One of the ways that many homeowners prevent damage to their property in the winter is by removing snow from their rooftops. Knowing when you should try to remove snow and whether or not it's safe to do it on your own can help you get the job done right.
When should you try to get snow off your roof this winter?
A lot of the time, snow will stay safely on your roof and melt off naturally without creating problems. You should try to get the snow off your roof when some or all of the following things are true:
- Your home's roof has a history of forming ice dams over the course of the winter.
- Icicles have formed on your gutters and/or the eaves of your roof.
- Your home has been hit with several unusually heavy snow storms and the snow outside is deep and wet.
- Your home has been showing signs of strain under the weight of the snow. Doors in your house may be jamming or you may hear cracking and popping noises coming from the attic.
- You've heard reports on the news that homes or businesses in your area are in danger of collapsing from the weight of snow on their rooftops.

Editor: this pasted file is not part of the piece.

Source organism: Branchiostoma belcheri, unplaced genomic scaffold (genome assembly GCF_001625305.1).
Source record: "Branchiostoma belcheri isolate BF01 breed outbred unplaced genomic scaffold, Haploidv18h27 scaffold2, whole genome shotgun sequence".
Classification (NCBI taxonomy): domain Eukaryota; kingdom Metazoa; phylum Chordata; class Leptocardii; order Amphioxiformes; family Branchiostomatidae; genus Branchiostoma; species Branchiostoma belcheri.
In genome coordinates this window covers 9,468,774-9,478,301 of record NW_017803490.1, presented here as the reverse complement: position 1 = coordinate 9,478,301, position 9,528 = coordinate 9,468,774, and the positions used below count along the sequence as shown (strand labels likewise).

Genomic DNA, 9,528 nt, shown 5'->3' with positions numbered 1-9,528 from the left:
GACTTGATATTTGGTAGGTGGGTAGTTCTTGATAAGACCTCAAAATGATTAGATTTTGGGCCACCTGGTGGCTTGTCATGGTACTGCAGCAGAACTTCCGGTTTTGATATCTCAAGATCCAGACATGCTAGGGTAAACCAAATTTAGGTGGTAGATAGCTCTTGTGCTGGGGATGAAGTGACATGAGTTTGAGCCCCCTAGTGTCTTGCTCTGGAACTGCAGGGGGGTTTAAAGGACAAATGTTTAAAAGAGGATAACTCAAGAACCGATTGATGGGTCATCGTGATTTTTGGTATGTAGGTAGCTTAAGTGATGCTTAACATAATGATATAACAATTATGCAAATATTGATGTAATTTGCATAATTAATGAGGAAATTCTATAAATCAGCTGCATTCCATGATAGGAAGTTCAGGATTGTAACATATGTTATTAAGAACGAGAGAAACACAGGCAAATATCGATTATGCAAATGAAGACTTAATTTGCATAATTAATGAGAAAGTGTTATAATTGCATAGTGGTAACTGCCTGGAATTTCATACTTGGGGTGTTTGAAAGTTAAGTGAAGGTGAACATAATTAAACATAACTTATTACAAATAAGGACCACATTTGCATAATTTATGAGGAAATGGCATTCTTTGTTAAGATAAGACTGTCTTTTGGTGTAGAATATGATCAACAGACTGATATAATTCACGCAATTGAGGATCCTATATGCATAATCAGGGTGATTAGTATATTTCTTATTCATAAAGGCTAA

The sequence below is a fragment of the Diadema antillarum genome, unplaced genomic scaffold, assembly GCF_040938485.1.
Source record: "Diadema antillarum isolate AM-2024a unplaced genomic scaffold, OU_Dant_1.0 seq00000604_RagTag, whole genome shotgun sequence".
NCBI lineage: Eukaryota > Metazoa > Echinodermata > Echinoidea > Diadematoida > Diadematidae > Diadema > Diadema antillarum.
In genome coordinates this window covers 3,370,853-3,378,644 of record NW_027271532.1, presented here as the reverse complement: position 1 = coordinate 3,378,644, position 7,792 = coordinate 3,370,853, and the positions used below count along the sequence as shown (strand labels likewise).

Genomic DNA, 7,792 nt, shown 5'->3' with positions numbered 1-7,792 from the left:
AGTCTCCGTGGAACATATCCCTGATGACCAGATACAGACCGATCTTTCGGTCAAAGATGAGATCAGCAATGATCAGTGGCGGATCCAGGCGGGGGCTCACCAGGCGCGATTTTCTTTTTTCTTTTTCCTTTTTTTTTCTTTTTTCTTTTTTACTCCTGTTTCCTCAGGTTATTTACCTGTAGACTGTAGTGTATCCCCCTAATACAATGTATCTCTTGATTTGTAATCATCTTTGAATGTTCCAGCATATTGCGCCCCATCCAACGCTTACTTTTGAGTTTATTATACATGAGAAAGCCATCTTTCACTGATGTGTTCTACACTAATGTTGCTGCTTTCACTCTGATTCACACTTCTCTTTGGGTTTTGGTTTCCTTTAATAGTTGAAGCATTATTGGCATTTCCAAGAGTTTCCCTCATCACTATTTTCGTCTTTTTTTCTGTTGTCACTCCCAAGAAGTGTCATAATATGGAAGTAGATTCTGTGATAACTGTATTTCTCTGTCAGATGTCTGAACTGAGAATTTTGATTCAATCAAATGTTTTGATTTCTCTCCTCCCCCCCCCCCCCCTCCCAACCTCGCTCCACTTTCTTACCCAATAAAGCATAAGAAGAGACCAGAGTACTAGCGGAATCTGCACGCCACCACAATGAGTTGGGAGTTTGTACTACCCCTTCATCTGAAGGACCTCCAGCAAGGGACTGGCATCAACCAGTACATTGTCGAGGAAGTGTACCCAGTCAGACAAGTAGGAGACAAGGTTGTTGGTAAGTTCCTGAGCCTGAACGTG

Can snow be removed as a DIY project?
Many homeowners are able to get the snow down themselves with a snow rake. A snow rake is a long-handled tool that will drag snow off of the roof and onto the ground. Do not attempt to use the rake while standing on the roof. Keep pets and kids out of the yard while using the snow rake to avoid accidents.
How can you tell if you should hire a roofing contractor to remove the snow from your roof?
You should hire a contractor to get the snow off your roof if you can't reach the snow from the ground, or if your roof is so steep that your snow rake won't reach the upper levels of the roof. Remember, raking the bottom half of the roof won't help you prevent ice dams.
You should also hire a roofing contractor if your roof is showing signs of strain as described above. If your roof is having trouble supporting the weight of the snowfall in your area, this is an indication that your roof is not structurally sound and needs more care than a DIYer is able to give.
For more information, contact an experienced and reputable roofing contractor in your area.